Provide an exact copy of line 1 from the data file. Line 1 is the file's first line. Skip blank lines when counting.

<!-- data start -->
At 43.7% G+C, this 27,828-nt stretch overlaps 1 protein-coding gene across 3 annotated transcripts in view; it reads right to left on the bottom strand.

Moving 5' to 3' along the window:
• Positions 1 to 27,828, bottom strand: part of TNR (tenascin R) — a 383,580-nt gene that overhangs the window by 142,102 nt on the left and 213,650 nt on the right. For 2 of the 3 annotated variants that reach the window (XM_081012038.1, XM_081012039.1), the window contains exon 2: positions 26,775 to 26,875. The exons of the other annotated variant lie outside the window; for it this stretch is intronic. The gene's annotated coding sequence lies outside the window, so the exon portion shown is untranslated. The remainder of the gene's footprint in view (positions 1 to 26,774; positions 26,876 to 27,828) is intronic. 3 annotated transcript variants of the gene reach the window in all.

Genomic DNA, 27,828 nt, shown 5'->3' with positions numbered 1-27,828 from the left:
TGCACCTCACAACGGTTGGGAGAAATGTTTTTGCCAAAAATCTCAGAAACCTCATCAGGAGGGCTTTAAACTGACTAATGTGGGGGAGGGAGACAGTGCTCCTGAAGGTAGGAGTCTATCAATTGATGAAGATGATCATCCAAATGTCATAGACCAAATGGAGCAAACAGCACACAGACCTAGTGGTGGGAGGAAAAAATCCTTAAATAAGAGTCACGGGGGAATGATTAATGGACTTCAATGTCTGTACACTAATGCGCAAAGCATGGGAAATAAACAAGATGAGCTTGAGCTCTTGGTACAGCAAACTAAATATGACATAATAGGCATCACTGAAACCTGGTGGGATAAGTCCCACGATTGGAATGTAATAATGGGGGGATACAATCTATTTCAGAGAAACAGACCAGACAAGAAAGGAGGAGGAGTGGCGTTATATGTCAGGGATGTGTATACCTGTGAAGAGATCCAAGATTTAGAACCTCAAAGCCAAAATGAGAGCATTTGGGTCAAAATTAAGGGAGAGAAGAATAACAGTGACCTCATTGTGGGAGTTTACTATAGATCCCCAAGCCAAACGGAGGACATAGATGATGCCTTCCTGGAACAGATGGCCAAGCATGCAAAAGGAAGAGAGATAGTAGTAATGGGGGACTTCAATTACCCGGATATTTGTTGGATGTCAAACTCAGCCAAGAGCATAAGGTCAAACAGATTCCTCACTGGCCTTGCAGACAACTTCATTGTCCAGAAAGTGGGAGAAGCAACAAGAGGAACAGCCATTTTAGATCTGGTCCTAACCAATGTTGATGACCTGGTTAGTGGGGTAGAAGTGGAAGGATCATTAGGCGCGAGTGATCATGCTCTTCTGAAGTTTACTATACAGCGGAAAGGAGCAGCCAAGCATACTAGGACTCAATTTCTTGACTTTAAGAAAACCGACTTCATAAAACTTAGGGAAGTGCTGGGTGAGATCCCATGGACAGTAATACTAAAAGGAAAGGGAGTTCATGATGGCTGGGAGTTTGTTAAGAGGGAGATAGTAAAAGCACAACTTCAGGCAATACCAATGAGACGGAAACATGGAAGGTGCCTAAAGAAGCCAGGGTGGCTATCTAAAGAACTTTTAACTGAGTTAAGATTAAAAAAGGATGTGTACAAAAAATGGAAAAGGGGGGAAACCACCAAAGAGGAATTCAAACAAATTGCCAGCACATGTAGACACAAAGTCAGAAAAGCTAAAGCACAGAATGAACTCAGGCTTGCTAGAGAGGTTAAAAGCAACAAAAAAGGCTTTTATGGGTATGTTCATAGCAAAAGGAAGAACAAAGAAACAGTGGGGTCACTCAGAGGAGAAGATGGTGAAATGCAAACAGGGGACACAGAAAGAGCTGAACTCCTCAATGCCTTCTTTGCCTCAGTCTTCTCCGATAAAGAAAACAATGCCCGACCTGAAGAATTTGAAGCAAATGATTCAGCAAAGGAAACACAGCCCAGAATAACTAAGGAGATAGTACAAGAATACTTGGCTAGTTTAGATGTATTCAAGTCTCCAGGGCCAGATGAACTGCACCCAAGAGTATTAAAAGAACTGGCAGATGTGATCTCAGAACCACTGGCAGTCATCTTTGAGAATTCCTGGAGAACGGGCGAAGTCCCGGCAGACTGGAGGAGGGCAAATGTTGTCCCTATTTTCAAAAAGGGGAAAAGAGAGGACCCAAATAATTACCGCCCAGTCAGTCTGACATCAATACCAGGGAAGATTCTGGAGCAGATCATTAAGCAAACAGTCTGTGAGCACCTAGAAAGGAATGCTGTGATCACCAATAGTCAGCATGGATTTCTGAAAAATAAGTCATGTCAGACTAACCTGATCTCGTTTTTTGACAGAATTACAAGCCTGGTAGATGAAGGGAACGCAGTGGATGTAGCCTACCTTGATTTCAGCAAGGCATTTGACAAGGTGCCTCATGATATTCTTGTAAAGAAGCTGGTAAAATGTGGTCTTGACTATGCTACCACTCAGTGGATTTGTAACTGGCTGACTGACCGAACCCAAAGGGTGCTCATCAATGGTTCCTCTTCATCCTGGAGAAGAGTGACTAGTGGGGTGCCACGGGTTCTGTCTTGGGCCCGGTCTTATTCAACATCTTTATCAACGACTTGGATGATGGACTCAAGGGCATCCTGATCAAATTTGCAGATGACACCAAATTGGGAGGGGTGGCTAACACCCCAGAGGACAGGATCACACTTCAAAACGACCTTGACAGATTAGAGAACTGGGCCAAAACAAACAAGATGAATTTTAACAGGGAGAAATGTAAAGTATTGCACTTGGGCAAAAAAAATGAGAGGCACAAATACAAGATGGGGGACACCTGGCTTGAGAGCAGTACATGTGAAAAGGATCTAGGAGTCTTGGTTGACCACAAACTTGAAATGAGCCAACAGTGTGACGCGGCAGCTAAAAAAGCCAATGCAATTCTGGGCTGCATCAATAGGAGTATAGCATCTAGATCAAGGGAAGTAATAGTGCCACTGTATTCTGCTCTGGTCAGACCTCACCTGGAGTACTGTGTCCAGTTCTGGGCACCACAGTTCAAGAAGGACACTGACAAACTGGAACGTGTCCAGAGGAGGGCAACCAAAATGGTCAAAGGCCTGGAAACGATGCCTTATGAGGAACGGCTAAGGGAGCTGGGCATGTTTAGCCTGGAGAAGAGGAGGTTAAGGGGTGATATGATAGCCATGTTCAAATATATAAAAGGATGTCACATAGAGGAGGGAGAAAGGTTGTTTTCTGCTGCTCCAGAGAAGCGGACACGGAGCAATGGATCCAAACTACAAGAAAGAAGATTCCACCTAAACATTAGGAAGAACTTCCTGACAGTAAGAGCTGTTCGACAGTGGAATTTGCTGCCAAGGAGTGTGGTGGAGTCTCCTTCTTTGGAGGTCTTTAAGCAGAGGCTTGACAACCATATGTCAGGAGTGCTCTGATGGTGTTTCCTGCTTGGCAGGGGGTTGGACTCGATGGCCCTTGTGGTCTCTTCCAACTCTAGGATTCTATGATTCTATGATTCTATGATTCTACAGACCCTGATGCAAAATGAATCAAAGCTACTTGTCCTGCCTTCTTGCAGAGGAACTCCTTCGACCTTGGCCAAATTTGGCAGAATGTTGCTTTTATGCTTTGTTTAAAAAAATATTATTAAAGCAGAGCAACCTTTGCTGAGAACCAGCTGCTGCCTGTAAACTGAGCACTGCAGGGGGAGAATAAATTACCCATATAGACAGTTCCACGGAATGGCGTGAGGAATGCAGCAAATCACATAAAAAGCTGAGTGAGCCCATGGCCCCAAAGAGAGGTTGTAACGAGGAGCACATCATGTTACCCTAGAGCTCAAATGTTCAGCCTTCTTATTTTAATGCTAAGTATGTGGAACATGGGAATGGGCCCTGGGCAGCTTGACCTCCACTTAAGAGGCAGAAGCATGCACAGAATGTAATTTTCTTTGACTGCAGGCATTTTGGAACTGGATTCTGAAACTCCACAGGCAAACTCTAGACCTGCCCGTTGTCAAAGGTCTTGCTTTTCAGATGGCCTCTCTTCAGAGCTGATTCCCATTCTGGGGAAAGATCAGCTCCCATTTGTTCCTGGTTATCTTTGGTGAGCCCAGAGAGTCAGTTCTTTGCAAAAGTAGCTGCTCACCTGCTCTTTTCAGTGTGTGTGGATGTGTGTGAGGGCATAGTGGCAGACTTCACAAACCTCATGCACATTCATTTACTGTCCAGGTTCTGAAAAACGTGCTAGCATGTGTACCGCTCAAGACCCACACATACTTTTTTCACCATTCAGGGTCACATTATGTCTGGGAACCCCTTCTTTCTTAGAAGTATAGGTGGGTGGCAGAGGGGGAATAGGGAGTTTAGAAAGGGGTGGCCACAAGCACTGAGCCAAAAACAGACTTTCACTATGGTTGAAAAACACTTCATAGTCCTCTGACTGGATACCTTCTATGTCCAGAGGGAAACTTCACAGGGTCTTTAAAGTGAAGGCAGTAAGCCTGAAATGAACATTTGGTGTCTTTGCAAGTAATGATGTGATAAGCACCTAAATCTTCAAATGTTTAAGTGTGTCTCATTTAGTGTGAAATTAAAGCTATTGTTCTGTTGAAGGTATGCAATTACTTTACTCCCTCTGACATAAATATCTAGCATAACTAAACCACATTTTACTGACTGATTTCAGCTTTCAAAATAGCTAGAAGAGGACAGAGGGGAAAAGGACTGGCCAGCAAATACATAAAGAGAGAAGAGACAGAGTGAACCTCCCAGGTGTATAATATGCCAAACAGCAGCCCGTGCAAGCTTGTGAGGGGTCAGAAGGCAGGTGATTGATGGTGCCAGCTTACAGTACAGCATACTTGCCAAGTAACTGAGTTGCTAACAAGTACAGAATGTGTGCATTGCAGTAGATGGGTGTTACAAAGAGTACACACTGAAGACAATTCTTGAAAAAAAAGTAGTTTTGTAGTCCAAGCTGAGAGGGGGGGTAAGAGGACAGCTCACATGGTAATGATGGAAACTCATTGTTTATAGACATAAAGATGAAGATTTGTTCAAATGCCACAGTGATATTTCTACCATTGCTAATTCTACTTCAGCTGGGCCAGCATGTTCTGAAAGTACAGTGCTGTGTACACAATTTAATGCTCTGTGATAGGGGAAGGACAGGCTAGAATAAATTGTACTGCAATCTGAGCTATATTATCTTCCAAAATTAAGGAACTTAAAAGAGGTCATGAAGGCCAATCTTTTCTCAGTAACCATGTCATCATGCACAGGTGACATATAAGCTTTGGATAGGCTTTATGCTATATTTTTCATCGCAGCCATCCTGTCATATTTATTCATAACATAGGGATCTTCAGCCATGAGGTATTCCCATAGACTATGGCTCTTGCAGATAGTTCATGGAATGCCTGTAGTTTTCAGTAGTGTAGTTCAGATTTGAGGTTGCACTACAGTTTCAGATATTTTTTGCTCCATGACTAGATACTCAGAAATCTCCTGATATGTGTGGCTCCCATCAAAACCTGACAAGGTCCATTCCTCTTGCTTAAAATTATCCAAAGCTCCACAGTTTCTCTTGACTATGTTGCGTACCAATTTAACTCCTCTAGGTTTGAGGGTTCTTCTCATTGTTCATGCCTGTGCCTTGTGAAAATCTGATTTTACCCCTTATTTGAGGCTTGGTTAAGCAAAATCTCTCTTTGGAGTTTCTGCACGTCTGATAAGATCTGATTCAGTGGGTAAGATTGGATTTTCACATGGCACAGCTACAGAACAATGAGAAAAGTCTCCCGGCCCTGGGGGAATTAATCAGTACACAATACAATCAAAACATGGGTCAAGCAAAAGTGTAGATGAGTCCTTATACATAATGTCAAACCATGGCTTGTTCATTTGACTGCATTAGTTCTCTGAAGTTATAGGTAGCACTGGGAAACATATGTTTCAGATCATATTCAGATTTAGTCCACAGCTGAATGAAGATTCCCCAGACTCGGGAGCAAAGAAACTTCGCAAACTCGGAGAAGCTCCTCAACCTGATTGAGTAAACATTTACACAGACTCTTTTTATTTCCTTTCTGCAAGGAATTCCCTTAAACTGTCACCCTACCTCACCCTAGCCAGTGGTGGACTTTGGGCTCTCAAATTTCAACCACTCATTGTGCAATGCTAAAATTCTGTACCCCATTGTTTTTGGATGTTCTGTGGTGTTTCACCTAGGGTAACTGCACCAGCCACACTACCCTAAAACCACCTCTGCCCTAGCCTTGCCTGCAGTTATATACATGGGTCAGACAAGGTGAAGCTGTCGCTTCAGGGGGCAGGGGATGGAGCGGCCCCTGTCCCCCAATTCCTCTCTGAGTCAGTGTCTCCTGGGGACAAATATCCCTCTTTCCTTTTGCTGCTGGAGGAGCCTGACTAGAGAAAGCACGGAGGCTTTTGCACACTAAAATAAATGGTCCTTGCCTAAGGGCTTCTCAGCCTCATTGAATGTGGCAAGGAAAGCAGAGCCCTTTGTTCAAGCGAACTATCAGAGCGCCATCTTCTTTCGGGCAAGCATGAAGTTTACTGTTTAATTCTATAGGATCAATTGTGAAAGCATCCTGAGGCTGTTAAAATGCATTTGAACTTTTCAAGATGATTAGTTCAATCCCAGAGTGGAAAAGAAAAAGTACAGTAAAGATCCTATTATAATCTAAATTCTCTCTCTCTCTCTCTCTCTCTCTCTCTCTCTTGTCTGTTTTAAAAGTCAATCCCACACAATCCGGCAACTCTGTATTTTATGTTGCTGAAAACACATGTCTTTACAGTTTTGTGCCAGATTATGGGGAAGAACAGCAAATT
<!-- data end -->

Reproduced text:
At 43.7% G+C, this 27,828-nt stretch overlaps 1 protein-coding gene across 3 annotated transcripts in view; it reads right to left on the bottom strand.